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Hearing the New Questions

As the Christmas season draws to a close, I am reminded of the star that directed the three wise men away from their homeland and into the foreign but welcome presence of baby Jesus. Perhaps this reminds us all that the Divine is constantly moving us into new territory, as stars of all sorts continue to illuminate our path and reset our orientation. The New Year is a wonderful time to search the skies again and see where God is leading us – to check the progress of Church, society, and self, and also see when a new course needs charting. Such a pause allows us to live in our prophetic selves.

As you plan this year – and especially the month of February – remember that the role of a prophet is to, when necessary, provide faithful interruptions or disturbances to the fragile balance of our complex (and often incomplete) frameworks. (That is ONE role of the prophet, anyway). At any given point in the history of civilization we find each of our systems broken – by definition – because humans and not gods have created them.

And while these machinations and paradigms were created to solve society’s most pressing problems and questions, they often serve as coping mechanisms, “band-aids,” and gas canisters that fuel us only to our next checkpoint. You can think of many of these unfulfilled solutions, none of them mutually exclusive: they plague all the sectors of our common life. 

The month of February sheds light on one in particular. In the quest for racial justice, we have reached not the finish line but a checkpoint, and we need more prophets. 

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The Remarkable Power of Peace + Social Media

Last week, while most of Israel was focused on increasingly extreme rhetoric surrounding the upcoming elections and most Americans were listening to angry debates about guns and fiscal responsibility, a remarkable thing happened. A few dozen Palestinians captured the world’s attention quietly and peacefully.

Their methods were simple and witty. Following the example of Israeli settlers, they established “facts on the ground.” The group of Palestinians quietly hiked up a barren hillside in cold, wet weather and pitched tents, declaring themselves part of the new village of Bab al-Shams, or Gate of the Sun, a name taken from the novel by Lebanese writer Elias Khoury.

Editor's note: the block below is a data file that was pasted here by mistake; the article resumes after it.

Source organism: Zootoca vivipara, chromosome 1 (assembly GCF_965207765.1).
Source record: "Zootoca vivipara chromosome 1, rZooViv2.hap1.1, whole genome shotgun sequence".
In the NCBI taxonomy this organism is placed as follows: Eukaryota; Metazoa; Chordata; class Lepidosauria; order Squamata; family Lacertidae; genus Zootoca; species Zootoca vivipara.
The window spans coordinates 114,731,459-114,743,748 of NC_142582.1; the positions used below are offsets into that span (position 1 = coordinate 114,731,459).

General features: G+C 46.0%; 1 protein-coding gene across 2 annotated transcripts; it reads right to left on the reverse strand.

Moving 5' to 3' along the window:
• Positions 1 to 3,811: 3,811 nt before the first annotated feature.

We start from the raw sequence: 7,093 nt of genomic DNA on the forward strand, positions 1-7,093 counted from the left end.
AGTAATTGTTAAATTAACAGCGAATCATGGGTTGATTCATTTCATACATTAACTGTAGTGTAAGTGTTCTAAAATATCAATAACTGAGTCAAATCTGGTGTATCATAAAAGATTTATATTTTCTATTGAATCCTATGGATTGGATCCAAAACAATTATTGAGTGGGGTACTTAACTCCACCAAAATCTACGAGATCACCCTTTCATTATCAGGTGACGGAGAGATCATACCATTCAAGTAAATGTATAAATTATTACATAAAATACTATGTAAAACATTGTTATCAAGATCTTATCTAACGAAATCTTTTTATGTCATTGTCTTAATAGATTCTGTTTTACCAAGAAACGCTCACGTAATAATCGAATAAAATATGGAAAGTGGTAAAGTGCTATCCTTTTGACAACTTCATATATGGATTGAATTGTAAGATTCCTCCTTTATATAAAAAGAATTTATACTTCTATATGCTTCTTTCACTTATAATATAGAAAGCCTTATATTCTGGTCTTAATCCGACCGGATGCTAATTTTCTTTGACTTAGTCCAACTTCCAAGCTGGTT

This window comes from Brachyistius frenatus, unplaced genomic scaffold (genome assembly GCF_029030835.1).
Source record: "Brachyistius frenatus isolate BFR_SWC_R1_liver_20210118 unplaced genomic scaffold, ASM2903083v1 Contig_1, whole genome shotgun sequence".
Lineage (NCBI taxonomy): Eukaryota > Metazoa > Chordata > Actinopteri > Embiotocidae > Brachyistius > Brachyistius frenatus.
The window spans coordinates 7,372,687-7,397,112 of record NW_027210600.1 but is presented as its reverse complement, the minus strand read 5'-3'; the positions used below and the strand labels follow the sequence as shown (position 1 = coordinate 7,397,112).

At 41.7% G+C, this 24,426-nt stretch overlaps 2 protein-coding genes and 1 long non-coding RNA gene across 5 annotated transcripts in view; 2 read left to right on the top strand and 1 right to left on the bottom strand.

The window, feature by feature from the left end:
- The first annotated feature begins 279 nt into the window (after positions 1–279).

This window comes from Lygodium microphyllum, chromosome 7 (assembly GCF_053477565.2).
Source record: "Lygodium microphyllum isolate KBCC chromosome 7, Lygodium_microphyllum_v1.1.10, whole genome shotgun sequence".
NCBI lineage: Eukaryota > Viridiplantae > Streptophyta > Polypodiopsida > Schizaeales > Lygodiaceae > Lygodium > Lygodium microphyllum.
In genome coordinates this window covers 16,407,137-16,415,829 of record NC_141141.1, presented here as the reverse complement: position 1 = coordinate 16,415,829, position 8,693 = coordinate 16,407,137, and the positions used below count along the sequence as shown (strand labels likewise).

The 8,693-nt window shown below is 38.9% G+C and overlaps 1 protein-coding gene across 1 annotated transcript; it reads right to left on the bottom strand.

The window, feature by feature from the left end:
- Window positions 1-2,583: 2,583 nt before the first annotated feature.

Their village was established on private, Palestinian land and the landowner (who publicly displayed his Ottoman era deed) gave them permission to camp there. But that particular piece of land is also known on an Israeli development plan map as “E-1” and came to the attention of the world recently when Prime Minister Netanyahu announced plans to annex the land for Israeli settlements. Many believe that move, which would essentially bifurcate the West Bank, would be the deathblow to the “Two State Solution.”

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DRONE WATCH: What We Know … And What We Don’t Know

What we know and what we don’t know about drone strikes.
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The Obama Synthesis

A foreign policy of fewer troops on the ground, but more drones in the air.
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Afflictions of the Soul

Addressing "moral injury" among veterans.
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Fewer Americans View Homosexuality as a Sin

Americans’ acceptance of gays and lesbians is continuing to grow, with a new poll showing that just over a third of Americans view homosexuality as a sin, down from 44 percent a year earlier.

The finding from LifeWay Research, which was founded by the Southern Baptist Convention, was released just as the pastor who was to give the inaugural benediction for President Barack Obama withdrew from the program over an anti-gay sermon he gave 20 years ago.